Karlsruhe Institute of Technology

Press Release 060/2020

Aerosols Have an Impact on the Solar Power Yield in Europe

A joint research project of KIT, the German Weather Service, and meteocontrol investigates how tiny suspended particles in the air change the weather and the solar irradiance
2020_060_Aerosole beeinflussen Solarstromertrag in Europa_72dpi
The satellite image from October 17, 2017 shows an aerosol cloud over Germany that was caused by forest fires in Spain and Portugal. (Source: https://worldview.earthdata.nasa.gov; direct link at the end of this text)

High up in the atmosphere, even the smallest particles lead to the formation of clouds. Air flows that carry Sahara dust to Europe also affect our weather. In the PermaStrom research project, a joint research team from Karlsruhe Institute of Technology (KIT), German Weather Service (DWD), and meteocontrol, a solar energy service provider, is investigating how to better account for such events in weather forecasts. The insights gained from the project should help make more precise yield forecasts for photovoltaic systems. The German Federal Ministry for Economic Affairs and Energy funds this project with 2.5 million euros.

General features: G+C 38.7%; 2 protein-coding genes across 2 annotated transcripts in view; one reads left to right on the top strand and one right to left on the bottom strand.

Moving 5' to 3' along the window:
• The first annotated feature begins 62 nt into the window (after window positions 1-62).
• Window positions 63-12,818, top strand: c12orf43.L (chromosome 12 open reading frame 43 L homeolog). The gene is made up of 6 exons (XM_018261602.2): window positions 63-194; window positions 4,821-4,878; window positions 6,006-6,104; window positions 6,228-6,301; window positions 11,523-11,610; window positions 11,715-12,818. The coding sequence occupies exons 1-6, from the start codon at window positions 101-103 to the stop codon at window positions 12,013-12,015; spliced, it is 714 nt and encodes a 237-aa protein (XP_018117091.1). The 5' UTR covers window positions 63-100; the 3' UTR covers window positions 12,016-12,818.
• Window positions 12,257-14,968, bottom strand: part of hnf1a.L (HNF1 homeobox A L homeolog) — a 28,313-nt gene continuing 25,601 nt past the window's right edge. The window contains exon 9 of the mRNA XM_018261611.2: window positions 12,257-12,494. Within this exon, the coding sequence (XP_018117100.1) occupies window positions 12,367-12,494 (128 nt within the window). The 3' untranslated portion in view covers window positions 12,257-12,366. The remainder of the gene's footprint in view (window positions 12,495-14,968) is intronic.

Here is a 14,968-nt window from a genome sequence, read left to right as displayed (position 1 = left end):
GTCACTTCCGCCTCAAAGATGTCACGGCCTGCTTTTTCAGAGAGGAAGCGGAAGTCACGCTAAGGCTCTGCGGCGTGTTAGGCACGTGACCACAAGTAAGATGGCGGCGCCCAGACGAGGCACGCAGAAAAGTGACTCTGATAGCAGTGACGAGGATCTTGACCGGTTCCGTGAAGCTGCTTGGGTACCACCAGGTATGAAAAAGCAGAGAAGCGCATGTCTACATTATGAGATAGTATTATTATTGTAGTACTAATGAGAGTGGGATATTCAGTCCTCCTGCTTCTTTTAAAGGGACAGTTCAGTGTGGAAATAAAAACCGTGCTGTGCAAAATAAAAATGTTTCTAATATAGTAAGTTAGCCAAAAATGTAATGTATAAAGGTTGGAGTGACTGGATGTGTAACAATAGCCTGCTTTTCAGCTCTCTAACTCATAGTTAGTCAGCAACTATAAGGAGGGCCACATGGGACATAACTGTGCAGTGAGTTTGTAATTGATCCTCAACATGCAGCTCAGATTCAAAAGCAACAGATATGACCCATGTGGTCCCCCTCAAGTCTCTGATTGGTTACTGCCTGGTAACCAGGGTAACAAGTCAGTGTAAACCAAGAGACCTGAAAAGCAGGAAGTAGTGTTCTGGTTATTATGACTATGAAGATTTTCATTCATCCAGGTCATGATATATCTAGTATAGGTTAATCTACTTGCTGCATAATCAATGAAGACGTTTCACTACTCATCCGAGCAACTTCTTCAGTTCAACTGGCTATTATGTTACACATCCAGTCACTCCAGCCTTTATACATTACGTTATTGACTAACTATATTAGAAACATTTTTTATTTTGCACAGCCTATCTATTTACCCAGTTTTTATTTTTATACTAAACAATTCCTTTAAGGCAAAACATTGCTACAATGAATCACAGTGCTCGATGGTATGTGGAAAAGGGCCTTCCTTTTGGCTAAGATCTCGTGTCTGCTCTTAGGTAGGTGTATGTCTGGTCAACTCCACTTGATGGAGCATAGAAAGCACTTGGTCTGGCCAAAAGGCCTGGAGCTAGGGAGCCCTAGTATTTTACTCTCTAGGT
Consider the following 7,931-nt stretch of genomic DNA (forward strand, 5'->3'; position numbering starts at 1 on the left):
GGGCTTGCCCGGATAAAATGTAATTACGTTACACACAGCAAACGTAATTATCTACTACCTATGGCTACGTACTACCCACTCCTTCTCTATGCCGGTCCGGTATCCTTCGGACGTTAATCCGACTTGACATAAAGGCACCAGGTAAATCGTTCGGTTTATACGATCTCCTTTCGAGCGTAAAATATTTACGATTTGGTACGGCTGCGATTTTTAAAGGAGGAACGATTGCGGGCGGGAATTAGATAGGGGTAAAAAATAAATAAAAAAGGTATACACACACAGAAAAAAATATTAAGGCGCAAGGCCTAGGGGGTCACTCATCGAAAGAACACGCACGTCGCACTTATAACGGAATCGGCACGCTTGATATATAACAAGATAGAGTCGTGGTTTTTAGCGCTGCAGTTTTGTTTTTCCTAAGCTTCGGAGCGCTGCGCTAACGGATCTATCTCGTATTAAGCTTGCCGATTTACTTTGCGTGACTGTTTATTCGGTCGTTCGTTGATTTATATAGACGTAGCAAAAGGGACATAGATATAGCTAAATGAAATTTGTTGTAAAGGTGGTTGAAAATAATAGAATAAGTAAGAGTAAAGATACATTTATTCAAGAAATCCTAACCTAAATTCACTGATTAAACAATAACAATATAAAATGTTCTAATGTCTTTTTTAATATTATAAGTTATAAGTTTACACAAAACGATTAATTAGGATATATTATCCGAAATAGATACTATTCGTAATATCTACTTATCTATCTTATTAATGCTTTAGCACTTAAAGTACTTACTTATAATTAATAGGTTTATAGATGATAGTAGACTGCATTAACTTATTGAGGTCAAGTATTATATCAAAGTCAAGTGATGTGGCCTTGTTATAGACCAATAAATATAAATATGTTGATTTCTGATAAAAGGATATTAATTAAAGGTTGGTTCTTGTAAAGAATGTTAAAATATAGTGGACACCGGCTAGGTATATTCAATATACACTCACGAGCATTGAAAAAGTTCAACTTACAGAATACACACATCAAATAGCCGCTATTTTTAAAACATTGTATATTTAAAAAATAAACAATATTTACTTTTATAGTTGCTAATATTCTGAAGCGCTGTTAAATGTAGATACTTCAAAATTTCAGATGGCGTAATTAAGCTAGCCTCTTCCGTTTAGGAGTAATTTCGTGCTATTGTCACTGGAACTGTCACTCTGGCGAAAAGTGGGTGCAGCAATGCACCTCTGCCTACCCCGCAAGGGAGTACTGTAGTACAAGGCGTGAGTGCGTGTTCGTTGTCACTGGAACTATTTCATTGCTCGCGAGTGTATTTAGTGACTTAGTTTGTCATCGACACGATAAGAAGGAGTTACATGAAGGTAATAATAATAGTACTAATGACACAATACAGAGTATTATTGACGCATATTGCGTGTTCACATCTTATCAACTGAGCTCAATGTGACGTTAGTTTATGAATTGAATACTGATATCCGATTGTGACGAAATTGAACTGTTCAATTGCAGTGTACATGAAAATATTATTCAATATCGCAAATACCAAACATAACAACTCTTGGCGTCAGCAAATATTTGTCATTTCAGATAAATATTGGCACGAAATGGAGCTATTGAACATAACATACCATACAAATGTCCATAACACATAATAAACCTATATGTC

Highly accurate weather forecasts not only help us plan our weekend trip, but are also crucial for power grid management. This is due to the fact that yield forecasts of photovoltaic systems are based on the predictions of solar irradiance. Extensive forest fires or the episodic transport of Sahara dust to Europe can, however, lead to clearly false predictions of solar irradiance on individual days. Transported by ash, dust, and grains of sand, tiny particles enter the atmosphere, contributing to cloud formation. If the photovoltaic yield predictions are incorrect, the missing energy must be provided temporarily by other means.